A simply roaring good time with the Fast and Furious crew
Dir: Justin Lin. US. 2021. 144 mins.
Gloriously ludicrous and stridently melodramatic, F9 is fuelled by its own goofy energy, delivering comically grandiose chase sequences and shameless fan service all in the name of giving audiences an uncomplicated good time. Over the years, the Fast And Furious films have transformed from modest car-centric action flicks into full-blown supersized spy thrillers that could compete with Mission: Impossible, never losing their sense of humour along the way. And director Justin Lin, taking the reins for the first time since 2013’s Fast & Furious 6, handily balances the agonisingly sombre proclamations about family with the outlandish action set pieces, although this latest instalment suffers from the inevitable diminishing returns inherent when a franchise constantly tries to top itself.
Laughs in the face of physics and common sense
After months of postponed event films, F9 should be a welcome sight for both viewers and exhibitors. Opening May 19 in South Korea and May 21 in China, this Universal release unspools in US theatres on June 25, landing in the UK a few weeks later. Dwayne Johnson and Jason Statham, who got their own spinoff film with 2019’s Hobbs & Shaw, aren’t part of F9, but franchise regulars Vin Diesel and Michelle Rodriguez, among others, are joined by newcomer John Cena, who plays the crew’s latest nemesis.
Dom (Diesel) and Letty (Rodriguez) are trying to lead a quiet life with his young son Little Brian when they’re once again tasked with saving the world. Alongside team members Roman (Tyrese Gibson), Tej (Chris ‘Ludacris’ Bridges) and Ramsey (Nathalie Emmanuel), they must track down a dangerous weapons programme known as Project Aries before it falls into the wrong hands. But to Dom’s surprise, this means he’ll be squaring off against Jakob (Cena), his estranged brother, an assassin working for some nefarious individuals.
To criticise the Fast And Furious pictures for being preposterous is probably foolish: if anything, the recent sequels have happily embraced Dom & his crew’s logic-defying antics. (In fact, F9 includes a self-mocking joke in which Roman marvels at the increasingly daunting vehicles and vessels they’ve battled, including that hulking submarine in The Fate Of The Furious.) Lin, who cowrote the screenplay, has no intention of slowing things down now, laughing in the face of physics and common sense as cars swing through the air as if they were Spider-Man or zoom through a landmine-strewn field so fast that the detonators can’t go off in time.
On a superficial level, these amped-up showstoppers can be dazzling in their excessiveness, even if the CG effects are so prevalent now that the characters are little more than weightless digital avatars jumping around the frame. Nonetheless, Lin, cinematographer Stephen F. Windon and the film’s three credited editors conspire to give the action sequences a breathless headlong rush. And there’s a fair share of wit on display as well, in particular during a couple of set pieces which make giddy good use of high-powered magnets.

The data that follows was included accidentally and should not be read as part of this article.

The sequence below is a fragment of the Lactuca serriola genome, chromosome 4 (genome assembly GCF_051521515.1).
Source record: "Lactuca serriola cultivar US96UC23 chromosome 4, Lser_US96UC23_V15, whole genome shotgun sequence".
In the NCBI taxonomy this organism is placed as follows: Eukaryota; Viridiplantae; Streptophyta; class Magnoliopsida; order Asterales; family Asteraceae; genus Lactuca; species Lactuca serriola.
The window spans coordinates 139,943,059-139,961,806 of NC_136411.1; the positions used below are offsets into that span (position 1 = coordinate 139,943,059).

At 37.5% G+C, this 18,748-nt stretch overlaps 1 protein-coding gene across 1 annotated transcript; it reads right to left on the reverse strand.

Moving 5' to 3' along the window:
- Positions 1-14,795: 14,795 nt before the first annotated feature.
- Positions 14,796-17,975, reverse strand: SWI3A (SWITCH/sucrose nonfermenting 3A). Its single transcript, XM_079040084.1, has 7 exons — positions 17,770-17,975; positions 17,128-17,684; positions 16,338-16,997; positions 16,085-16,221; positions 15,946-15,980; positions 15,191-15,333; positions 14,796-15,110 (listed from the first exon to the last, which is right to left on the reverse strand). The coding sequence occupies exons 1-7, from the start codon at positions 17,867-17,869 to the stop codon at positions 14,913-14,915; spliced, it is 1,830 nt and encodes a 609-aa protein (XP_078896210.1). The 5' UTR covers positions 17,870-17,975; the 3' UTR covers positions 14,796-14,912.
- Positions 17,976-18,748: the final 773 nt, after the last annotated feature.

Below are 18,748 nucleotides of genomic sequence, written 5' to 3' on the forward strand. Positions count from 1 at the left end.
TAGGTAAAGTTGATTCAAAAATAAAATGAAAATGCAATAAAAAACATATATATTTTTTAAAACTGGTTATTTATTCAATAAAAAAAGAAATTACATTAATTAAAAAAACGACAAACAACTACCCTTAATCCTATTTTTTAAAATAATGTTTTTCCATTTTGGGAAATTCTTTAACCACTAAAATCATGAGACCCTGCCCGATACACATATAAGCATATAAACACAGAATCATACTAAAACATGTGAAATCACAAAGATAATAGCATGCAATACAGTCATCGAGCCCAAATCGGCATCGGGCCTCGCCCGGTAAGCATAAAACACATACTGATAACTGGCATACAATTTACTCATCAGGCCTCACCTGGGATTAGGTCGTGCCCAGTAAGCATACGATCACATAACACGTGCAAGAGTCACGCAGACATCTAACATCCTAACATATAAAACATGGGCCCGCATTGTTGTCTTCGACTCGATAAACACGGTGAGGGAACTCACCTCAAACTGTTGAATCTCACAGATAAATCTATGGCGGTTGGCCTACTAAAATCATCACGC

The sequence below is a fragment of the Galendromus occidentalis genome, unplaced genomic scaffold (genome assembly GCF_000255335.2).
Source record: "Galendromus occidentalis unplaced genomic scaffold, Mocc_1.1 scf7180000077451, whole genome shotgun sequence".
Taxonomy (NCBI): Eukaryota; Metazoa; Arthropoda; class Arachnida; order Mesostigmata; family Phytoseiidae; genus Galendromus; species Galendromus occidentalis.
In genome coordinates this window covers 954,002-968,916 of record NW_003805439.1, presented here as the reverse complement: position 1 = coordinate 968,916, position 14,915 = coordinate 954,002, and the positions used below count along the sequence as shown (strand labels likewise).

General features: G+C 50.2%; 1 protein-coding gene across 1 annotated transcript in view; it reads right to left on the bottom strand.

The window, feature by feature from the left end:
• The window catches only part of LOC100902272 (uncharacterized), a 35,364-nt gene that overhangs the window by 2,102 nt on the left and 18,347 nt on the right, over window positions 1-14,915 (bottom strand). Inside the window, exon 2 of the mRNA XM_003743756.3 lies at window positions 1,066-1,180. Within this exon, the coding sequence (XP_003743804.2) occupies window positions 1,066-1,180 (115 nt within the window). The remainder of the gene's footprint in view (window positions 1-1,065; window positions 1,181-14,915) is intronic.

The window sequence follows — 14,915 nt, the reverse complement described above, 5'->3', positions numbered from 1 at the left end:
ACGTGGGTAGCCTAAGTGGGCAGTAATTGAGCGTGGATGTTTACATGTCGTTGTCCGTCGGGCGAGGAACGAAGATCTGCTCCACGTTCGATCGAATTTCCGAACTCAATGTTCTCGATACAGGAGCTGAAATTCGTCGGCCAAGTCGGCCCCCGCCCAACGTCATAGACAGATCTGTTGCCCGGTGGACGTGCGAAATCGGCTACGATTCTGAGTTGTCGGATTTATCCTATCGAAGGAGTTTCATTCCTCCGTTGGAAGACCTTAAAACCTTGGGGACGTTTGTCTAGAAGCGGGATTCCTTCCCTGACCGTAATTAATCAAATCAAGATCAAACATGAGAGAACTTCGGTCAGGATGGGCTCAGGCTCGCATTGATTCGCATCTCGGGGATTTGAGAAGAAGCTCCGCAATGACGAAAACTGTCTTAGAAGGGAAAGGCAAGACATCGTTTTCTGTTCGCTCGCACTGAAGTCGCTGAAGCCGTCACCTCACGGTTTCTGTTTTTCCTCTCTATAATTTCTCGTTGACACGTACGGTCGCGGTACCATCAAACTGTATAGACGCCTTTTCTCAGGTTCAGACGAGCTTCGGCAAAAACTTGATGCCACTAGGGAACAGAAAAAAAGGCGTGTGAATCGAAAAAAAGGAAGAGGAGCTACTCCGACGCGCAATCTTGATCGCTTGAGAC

But the jolly inventiveness of the action scenes only underlines how painfully corny the drama is by comparison. One of this series’ trademarks is its overly ponderous focus on the importance of family — the characters can’t go more than 10 minutes without talking about how family means everything — and F9 enlarges the theme by introducing Jakob, who shares a past with Dom that will play out in tortuously earnest flashbacks which give us new insights into this stoic individual. Diesel, who also produces, makes sure that Dom is viewed in a nearly mythic light, and the actor’s gravelly line deliveries, while meant to seem soulful and weary, tend to be unintentionally funny because of the heavily self-conscious gravity he brings to his performance. Taking their cue from Diesel, the cast tends to glower more than really emote.
Those steeped in the franchise’s lore will appreciate F9’s nods to sidelined supporting characters — including a few whose return to the narrative is sure to bring cheers to packed theatres. But some of this fan service ends up feeling forced, as does one action sequence that satisfies a desire many Fast And Furious aficionados have long harboured about where the sequels might go. But such moments, while admirably cheeky, start to seem like boxes the filmmakers need to check off — not unlike the familiar riffing between Roman and Tej, or the cameo from Charlize Theron, who reprises her role as the coldly calculating villain Cipher. As fast and furious as F9 races along, it can’t quite outrun the impression that these films are losing some of their freshness.
Production companies: Original Film, One Race Films, Perfect Storm
Worldwide distribution: Universal
Producers: Neal H. Moritz, Vin Diesel, Justin Lin, Jeff Kirschenbaum, Joe Roth, Clayton Townsend, Samantha Vincent
Screenplay: Daniel Casey & Justin Lin, story by Justin Lin & Alfredo Botello and Daniel Casey, based on characters created by Gary Scott Thompson
Production design: Jan Roelfs
Editing: Dylan Highsmith, Kelly Matsumoto, Greg D’Auria
Cinematography: Stephen F. Windon
Music: Brian Tyler
Main cast: Vin Diesel, Michelle Rodriguez, Tyrese Gibson, Chris ‘Ludacris’ Bridges, John Cena, Nathalie Emmanuel, Jordana Brewster, Sung Kang, Michael Rooker, Helen Mirren, Kurt Russell, Charlize Theron